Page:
CHICAGO - When the Toronto Raptors initiated a coaching change and traded their best player last summer, they did so hoping that the painful cleansing would lead to an end to the playoffs disasters that have haunted them for years.
But in their very first game in these 2019 NBA playoffs, a moment they shelved to usher in a time of renewal, the Raptors merely added another horror story to their closet full of bad memories.
Against the seventh-seeded Orlando Magic, the second-ranked Raptors surrendered home court advantage by dropping Game One of their best-of-seven series, 104-101, at the Scotiabank Arena.
It was their 14th defeat in 16 Game One battles. A kind of annual spring routine where Raptors fans flood their home building with a fresh deluge of tears.
This time, LeBron James couldn't be blamed for crushing Toronto's emotions. This time, the culprit, the fearless assassin who wielded the jagged-edged knife, was incarnated by a journeyman playing for his eighth team in 11 NBA seasons.
D.J. Augustin slayed the Raptors with 24 points on 9-of-14 shooting, including 4-of-5 from long distance. The 31-year old point guard, easily the smallest guy on the court at 6-feet and 183 pounds, also had six assists and rescued Orlando from the pit of defeat.
His team trailing 101-99 with 44.9 seconds to go, Augustin knotted the count with a nifty lay-up against two trailing defenders. Moments later, following a fruitless Toronto possession, Augustin coaxed Marc Gasol into a pick-and-roll switch, leaving the 7-foot-1 giant at the mercy of his speed.
After quickly creating separation, Augustin calmly knocked down a 28-foot 3 that turned out to be the game-winner with 3.4 seconds to go.
Augustin's highlights cast the spotlight on Kyle Lowry, Toronto's five-time All-Star who wrestled with his playoffs demons, going scoreless in 34 minutes.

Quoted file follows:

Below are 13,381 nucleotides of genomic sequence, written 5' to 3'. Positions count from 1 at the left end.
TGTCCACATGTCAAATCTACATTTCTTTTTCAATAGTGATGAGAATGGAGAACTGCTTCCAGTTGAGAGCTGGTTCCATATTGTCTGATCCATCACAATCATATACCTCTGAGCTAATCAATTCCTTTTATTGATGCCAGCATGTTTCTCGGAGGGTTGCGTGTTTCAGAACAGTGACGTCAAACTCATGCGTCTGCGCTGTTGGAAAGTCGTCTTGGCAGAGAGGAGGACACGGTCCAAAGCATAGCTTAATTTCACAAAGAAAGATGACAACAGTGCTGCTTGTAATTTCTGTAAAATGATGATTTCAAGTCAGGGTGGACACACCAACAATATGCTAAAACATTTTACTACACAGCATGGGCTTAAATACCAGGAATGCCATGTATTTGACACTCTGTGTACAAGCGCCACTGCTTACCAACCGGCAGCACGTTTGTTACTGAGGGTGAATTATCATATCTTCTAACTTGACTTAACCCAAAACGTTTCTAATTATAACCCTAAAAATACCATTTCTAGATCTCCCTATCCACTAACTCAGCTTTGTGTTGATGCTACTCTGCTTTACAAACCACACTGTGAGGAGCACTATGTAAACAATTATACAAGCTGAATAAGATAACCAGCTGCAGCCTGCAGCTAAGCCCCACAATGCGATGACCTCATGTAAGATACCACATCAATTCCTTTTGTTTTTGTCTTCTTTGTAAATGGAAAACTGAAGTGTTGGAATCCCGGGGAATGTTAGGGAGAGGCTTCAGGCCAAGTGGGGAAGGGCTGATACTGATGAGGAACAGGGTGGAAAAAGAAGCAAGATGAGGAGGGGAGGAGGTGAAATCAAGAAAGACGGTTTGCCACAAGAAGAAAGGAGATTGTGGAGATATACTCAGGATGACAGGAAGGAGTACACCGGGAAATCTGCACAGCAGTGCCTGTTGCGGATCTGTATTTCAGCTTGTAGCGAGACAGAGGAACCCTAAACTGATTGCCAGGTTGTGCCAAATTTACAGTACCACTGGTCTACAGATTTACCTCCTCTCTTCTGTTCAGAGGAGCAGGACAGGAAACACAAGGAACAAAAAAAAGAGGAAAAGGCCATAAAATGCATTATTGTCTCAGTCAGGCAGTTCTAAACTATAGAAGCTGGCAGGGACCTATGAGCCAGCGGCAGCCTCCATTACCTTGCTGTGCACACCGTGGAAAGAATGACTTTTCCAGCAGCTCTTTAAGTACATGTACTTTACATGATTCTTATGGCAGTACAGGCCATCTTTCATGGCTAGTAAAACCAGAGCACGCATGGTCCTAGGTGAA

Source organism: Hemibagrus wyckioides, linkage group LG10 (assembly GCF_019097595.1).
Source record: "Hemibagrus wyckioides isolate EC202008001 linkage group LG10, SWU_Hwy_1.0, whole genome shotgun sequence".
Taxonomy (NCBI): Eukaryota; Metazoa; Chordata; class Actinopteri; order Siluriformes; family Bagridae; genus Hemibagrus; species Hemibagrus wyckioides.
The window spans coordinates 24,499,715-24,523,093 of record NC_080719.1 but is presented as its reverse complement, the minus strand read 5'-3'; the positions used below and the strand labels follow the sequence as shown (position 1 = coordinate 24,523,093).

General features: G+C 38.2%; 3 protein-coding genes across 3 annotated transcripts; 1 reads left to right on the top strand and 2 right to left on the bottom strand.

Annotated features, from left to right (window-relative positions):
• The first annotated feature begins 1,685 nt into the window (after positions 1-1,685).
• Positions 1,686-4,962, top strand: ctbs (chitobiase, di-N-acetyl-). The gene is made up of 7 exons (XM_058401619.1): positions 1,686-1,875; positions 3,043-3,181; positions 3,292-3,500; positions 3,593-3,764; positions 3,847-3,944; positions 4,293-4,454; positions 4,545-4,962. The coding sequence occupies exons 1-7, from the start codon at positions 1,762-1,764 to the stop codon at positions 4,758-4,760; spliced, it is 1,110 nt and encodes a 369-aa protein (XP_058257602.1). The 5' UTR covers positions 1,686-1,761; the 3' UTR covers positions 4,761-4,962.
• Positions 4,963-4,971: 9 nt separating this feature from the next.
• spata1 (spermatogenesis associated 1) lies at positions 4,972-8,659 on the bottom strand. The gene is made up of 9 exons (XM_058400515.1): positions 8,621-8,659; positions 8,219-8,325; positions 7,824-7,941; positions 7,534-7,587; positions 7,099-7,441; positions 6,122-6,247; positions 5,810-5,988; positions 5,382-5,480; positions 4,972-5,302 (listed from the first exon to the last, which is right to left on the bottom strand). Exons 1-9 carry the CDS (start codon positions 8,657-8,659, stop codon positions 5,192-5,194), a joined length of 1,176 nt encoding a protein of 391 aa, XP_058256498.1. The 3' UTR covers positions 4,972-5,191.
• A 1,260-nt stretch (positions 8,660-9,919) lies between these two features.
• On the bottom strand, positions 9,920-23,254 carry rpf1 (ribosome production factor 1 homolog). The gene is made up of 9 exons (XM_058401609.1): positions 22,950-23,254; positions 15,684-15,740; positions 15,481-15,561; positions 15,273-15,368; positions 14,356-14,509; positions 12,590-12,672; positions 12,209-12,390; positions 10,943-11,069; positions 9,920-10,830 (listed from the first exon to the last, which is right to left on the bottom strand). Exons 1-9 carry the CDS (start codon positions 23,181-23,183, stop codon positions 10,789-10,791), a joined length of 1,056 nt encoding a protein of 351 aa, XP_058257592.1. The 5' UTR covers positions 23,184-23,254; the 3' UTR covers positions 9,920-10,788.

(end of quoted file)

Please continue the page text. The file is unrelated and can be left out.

There is a grocery list of factors that led to the Raptors' Game One demise.
They were out-rebounded 48-45. Their bench was outscored 31-26. They had more turnovers, 12-11 and they shot less free throws, 20-14. New head coach Nick Nurse, who was hired to replace the fired Dwane Casey, had no timeouts left in the waning moments and Kawhi Leonard, who took over DeMar DeRozan as Toronto's new leader, airballed a potential game-tying 3 as time expired.
In the end, the brilliance of Augustin and the disappearance of Lowry, proved to be the ultimate decider.
Unlike Lowry, who is a starter in 481 of his 497 games as a Raptor, Agustin has come off the bench in 500 of his 807 regular season games. Unlike Lowry, who collects a $31.2 million salary this season alone, Augustin signed "only" a four-year $29 million deal in 2016.
But in one game at least, in one shining moment D. J. proved superior to Kyle.
"I've been doubted all my life..... But I'm still here in year eleven," Augustin told ESPN in a postgame interview.
Augustin's journey is one of the many endearing attributes that makes us all fall in love with sports, life's pastime where the improbable becomes possible, where insurmountable odds are conquered.
From doubted, D.J. Augustin joins the ranks of the validated.
As for Lowry and the Raptors, the massive shake-up that orchestrated the exiles of a respected coach and a beloved star, has done nothing but induce more questions than answers.
How can the Raptors, who logged a 58-24 record, lose a crucial series opener to a 42-40 Magic team that barely made the offseason?
How can they seem so unprepared in a big game?
Maybe, only the basketball Gods know.